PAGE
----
About the Trail
The 100 miles (160 Km) long South Downs Way National Trail follows the old routes and droveways along the chalk escarpment and ridges of the South Downs. The route provides the visitor with the opportunity “to get away from it all” without having to travel too far in this busy part of England. The undulating route provides a wonderful trip for long distance riders as well as walkers. It also provides interesting day trips and short breaks.
Exploring the Trail
Anyone who is reasonably fit can walk the South Downs Way – if you can comfortably walk say 12 miles (20km) in a day you shouldn’t have a problem.
The National Trail is very well way-marked so following the route is easy. But it is always a good idea to take a guidebook or map.
The South Downs Way can be enjoyed at any time of the year. However it does get busier during school holidays and on weekends between May and September you should expect to come across larger organised events.
What is special about the Trail?
The South Downs Way is tranquil island in the busy South East running entirely within the new South Downs National Park. You can feel a million miles from the hustle and bustle of modern life, but only be a few minutes from civilisation.
Running along a chalk ridge means that the Trail drains and dries out quickly making it good year round. The elevated position ensures you are rewarded by breathtaking views across the English Channel and Isle of Wight to the south and over the wooded Weald and heathland ridges to the north.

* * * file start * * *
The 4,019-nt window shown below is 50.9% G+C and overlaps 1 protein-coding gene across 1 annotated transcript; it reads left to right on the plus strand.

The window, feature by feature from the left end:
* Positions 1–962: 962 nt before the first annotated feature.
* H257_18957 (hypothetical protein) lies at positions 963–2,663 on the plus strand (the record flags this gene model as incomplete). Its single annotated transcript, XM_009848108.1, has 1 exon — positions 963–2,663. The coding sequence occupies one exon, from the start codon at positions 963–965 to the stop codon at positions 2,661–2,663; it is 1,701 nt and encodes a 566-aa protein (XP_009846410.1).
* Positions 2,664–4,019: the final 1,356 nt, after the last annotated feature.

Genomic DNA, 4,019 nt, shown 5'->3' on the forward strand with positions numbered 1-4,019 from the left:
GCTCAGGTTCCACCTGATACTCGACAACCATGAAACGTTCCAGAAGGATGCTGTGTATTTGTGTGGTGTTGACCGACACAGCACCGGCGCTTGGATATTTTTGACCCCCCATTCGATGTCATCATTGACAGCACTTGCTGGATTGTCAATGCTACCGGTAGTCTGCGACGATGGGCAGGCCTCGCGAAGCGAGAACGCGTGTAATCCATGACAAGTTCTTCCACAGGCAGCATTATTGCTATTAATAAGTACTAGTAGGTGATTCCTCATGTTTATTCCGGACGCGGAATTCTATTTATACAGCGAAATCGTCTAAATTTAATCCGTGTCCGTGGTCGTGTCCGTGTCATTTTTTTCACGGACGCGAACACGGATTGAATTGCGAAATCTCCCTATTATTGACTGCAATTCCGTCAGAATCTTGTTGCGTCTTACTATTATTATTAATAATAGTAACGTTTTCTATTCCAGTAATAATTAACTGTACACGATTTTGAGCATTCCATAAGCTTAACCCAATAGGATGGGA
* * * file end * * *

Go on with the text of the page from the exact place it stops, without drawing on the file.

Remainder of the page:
Whether you’re walking, on a mountain bike or on horseback the South Downs Way passes through a varied landscape of protected habitats including internationally important chalk rivers, internationally rare species rich chalk grasslands and beautiful ancient woodland. The Trail passes through or passes by 5 National Nature Reserves and dozens of Sites of Special Scientific Interest where you can enjoy stunning wildlife at close hand.
Overseas visitors can arrive by ferry to Newhaven or Portsmouth.
Gatwick Airport is within easy reach of the Trail with a direct train taking only one hour between Gatwick Airport Station and Eastbourne.
A direct train links Winchester and Southampton Airport Station taking only 24 minutes.
For rail information visit the National Rail website. For journey planning and public transport information visit Traveline.
The Trail is well served by the rail network. Long distance walkers can get back to the start by train between Eastbourne and Winchester and there are intermediate stations at Petersfield, Amberley, Hassocks and Lewes that are helpful if you’re doing the walk in stages.
For detailed rail information please see www.nationalrail.co.uk or www.thetrainline.com.
For detailed rail information please see www.nationalrail.co.uk or www.traveline.info
There are many local bus services linking towns and villages to the Trail. You can find up-to-date information at www.traveline.info
The Discovery ticket is a an all-inclusive cost-effective way to enjoy unlimited bus travel across the National Park and south of England. To find out more visit the South Downs National Park Authority website.
We encourage you to come and visit the South Downs by public transport, however, if you do decide to drive then road connections are good. Car Parks are often small in the South Downs, with farm machinery sometimes passing through especially during harvest, so please park considerately. Long term parking is harder to come by so if you are planning to leave your vehicle in Eastbourne or Winchester we recommend contacting the relevant local authority for advice on the best and safest options.
This National Trail passes through the very best landscapes – places you may want to explore for several days at a time. From cosy country inns to characterful cottages, we’ve got your accommodation near the South Downs Way covered.
Download and print a list of accommodation for each section of the Trail.